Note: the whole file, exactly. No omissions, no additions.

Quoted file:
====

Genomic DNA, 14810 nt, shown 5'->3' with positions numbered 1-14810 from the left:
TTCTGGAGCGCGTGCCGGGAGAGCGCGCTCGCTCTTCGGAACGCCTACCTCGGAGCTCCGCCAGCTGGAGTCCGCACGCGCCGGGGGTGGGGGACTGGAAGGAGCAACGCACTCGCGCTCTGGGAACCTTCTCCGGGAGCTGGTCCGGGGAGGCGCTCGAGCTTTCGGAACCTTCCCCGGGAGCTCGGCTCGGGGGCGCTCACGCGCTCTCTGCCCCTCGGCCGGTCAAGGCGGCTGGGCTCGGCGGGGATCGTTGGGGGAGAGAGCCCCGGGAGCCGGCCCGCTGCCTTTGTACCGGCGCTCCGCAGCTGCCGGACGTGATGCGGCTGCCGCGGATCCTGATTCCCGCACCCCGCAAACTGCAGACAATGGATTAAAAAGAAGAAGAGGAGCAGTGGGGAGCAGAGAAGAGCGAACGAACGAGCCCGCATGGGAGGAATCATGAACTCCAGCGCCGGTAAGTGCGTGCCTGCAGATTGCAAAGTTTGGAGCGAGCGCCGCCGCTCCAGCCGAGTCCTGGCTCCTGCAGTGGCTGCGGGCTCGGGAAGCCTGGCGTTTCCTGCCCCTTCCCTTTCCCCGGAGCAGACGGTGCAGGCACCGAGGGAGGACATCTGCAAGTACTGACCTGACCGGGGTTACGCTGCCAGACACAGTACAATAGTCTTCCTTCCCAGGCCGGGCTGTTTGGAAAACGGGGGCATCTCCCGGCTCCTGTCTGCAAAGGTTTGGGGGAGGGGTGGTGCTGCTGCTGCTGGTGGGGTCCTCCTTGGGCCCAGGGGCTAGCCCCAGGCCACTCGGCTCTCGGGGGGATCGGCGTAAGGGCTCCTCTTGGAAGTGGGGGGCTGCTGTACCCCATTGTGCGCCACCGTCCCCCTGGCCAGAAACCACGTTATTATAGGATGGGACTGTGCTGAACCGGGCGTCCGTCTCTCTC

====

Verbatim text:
Genomic DNA, 14810 nt, shown 5'->3' with positions numbered 1-14810 from the left:
TTCTGGAGCGCGTGCCGGGAGAGCGCGCTCGCTCTTCGGAACGCCTACCTCGGAGCTCCGCCAGCTGGAGTCCGCACGCGCCGGGGGTGGGGGACTGGAAGGAGCAACGCACTCGCGCTCTGGGAACCTTCTCCGGGAGCTGGTCCGGGGAGGCGCTCGAGCTTTCGGAACCTTCCCCGGGAGCTCGGCTCGGGGGCGCTCACGCGCTCTCTGCCCCTCGGCCGGTCAAGGCGGCTGGGCTCGGCGGGGATCGTTGGGGGAGAGAGCCCCGGGAGCCGGCCCGCTGCCTTTGTACCGGCGCTCCGCAGCTGCCGGACGTGATGCGGCTGCCGCGGATCCTGATTCCCGCACCCCGCAAACTGCAGACAATGGATTAAAAAGAAGAAGAGGAGCAGTGGGGAGCAGAGAAGAGCGAACGAACGAGCCCGCATGGGAGGAATCATGAACTCCAGCGCCGGTAAGTGCGTGCCTGCAGATTGCAAAGTTTGGAGCGAGCGCCGCCGCTCCAGCCGAGTCCTGGCTCCTGCAGTGGCTGCGGGCTCGGGAAGCCTGGCGTTTCCTGCCCCTTCCCTTTCCCCGGAGCAGACGGTGCAGGCACCGAGGGAGGACATCTGCAAGTACTGACCTGACCGGGGTTACGCTGCCAGACACAGTACAATAGTCTTCCTTCCCAGGCCGGGCTGTTTGGAAAACGGGGGCATCTCCCGGCTCCTGTCTGCAAAGGTTTGGGGGAGGGGTGGTGCTGCTGCTGCTGGTGGGGTCCTCCTTGGGCCCAGGGGCTAGCCCCAGGCCACTCGGCTCTCGGGGGGATCGGCGTAAGGGCTCCTCTTGGAAGTGGGGGGCTGCTGTACCCCATTGTGCGCCACCGTCCCCCTGGCCAGAAACCACGTTATTATAGGATGGGACTGTGCTGAACCGGGCGTCCGTCTCTCTC